Carol is one of the personas from our book, A Web for Everyone. No set of personas can represent the entire world of people with disabilities, but we wanted to bring some of the statistics and demographic data to life in the stories of these personas.
You can download an overview of all the personas from our Resources page. The personas images, created by Tom Biby, are available on Flickr.
Carol: Grandmother with macular degeneration
Carol has always loved reading, so her fading eyesight is a real sorrow to her. She tried recorded books, but she didn’t like listening instead of seeing the words in front of her.
As a bookkeeper for 25 years, she made the transition from ledgers to a software program, so she’s happy to use the computer. She has an old home computer, which she uses the same way she always did her work—carefully checking everything as she goes. She loves getting emails from her grandkids (and a few friends). She likes reading magazine articles online, especially when they are free. Last year, she discovered that she could get her prescriptions more cheaply online, and now she buys some things from the web.
Her biggest problem is that the text is so small. She’s learned how to click on the symbol to make the text bigger, but is frustrated when it doesn’t work the same way on every site.
She also finds that her hands aren’t as steady as they used to be, and she can’t always click on things accurately. She likes her “old fashioned” mobile phone with large buttons that she can feel easily. As her eyes get worse, she wonders how long she’ll be able to keep using the computer. All that light gray text on a white screen. It’s just too hard to see. Maybe it’s really better for younger people.
I don’t understand what the screen is saying
In Chapter 5, Carol explains some of her problems understanding how to use the web. “I love seeing photos of my grandchildren, particularly since they live so far away. My granddaughter set up a place where she can put up pictures and notes for me. I was excited, but it took me three tries and a phone call to get me connected. I thought I filled in all the answers correctly, but the same questions kept appearing. I’m sure that program was trying to tell me what to do, but I just couldn’t understand what the screen was saying.”
Why can’t the text be just a little bit larger?
In Chapter 7, Carol has a simple request. “I’ve always loved reading, but my eyesight has been going for years. Now, it’s getting worse with this macular degeneration in one eye. A friend gave me a magnifier that she used for needlework. It sits over my book, so my hands are free. That helped for a long time. But even though I’m not very good at using the computer, I still like to try, especially to see the photos my grandkids send me. I love keeping up with them that way.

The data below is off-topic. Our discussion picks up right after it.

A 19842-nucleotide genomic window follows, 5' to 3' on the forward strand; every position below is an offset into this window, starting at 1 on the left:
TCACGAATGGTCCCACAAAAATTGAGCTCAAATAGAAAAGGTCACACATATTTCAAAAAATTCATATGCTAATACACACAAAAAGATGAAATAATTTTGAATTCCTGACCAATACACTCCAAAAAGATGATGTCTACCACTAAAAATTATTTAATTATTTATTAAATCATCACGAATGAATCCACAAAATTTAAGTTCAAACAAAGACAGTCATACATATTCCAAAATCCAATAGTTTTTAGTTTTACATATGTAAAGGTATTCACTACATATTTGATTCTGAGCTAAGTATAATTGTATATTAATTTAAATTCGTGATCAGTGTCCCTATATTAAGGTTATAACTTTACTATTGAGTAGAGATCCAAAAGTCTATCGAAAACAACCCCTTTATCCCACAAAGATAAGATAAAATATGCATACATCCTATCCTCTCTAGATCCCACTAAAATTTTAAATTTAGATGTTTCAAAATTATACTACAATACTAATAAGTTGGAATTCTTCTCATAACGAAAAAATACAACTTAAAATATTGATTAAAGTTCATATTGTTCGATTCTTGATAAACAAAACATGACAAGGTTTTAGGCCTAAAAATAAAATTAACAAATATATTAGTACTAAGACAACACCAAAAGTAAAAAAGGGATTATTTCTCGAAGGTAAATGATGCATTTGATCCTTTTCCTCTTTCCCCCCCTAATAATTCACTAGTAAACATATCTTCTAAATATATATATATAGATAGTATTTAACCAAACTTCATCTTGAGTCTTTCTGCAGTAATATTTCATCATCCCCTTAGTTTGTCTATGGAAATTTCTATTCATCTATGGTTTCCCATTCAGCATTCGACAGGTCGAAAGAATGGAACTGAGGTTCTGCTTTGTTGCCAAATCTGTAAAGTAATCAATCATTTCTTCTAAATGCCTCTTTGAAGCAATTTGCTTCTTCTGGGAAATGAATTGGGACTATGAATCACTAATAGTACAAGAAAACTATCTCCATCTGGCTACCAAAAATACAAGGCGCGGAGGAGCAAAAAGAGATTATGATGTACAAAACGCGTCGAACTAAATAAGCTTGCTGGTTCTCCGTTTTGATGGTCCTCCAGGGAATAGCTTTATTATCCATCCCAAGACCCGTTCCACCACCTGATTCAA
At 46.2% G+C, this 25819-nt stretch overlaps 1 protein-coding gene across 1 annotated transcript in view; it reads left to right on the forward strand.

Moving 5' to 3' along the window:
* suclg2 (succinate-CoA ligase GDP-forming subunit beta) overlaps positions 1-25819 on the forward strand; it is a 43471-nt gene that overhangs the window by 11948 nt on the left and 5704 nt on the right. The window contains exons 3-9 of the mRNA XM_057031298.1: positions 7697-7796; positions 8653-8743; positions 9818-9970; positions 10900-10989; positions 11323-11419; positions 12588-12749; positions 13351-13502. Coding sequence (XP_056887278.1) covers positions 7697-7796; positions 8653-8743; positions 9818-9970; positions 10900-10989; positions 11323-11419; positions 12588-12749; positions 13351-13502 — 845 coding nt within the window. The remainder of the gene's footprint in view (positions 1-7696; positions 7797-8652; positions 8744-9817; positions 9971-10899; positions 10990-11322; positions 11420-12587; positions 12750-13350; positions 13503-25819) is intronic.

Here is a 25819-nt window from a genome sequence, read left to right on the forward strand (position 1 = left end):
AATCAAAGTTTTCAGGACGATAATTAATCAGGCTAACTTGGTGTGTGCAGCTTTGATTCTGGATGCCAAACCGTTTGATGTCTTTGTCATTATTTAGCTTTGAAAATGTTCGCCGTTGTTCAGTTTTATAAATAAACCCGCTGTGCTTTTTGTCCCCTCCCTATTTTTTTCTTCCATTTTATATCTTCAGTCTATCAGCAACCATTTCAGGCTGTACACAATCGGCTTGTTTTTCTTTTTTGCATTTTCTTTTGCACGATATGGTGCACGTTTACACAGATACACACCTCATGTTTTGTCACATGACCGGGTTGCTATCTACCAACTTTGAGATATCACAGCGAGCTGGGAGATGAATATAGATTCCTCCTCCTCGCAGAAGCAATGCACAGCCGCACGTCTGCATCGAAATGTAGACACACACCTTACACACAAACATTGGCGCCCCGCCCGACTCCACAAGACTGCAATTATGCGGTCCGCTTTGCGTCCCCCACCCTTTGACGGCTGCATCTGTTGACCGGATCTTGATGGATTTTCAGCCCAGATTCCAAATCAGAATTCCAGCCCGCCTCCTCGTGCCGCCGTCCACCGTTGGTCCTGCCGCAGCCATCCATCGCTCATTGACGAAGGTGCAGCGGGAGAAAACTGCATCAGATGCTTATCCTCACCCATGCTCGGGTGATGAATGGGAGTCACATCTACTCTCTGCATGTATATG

“Some sites have text that’s just so small. I don’t know what I can do. I’ve learned how to set up my browser so that the text is bigger. It makes the links bigger, too, so I can click on them more easily. I wish all the sites would do this. Some just don’t seem to work. The text stays the same size, and I can’t read it at all.”
Snapshot of Carol
- 74 years old
- Husband passed away a year ago
- Lives in an apartment near one of her daughters, so she can be near some of her six grandkids (ages 6 to 16)
- Graduated from business college
- Retired; worked as a bookkeeper for a construction company for 25 years
- Older computer at home; basic mobile phone
The A’s: Ability, Aptitude, Attitude
- Ability: First signs of macular degeneration, mild arthritis; hearing aid; no special AT on computer
- Aptitude: Used computers when she worked as a bookkeeper, but now her grandkids keep her old home computer updated
- Attitude: Willing, but not adventurous
- Enlarges text, but little other adjustment
To see what the world looks like with one of nine degenerative eye diseases, download VisionSim from the Braille Institute (for iPhone, iPad, Android)
The Bigger Picture
Sources: CDC, A Nation Online, U.S. Department of Commerce, Braille Institute, Census
- 11 million people in the U.S. have age-related macular degeneration; many more have other forms of degenerative eye diseases.
- After age 65, people have steep increases in disability, with over 59% experiencing a loss of hearing, vision, or dexterity. (U.S. Census says 38% of all adults have disabilities.)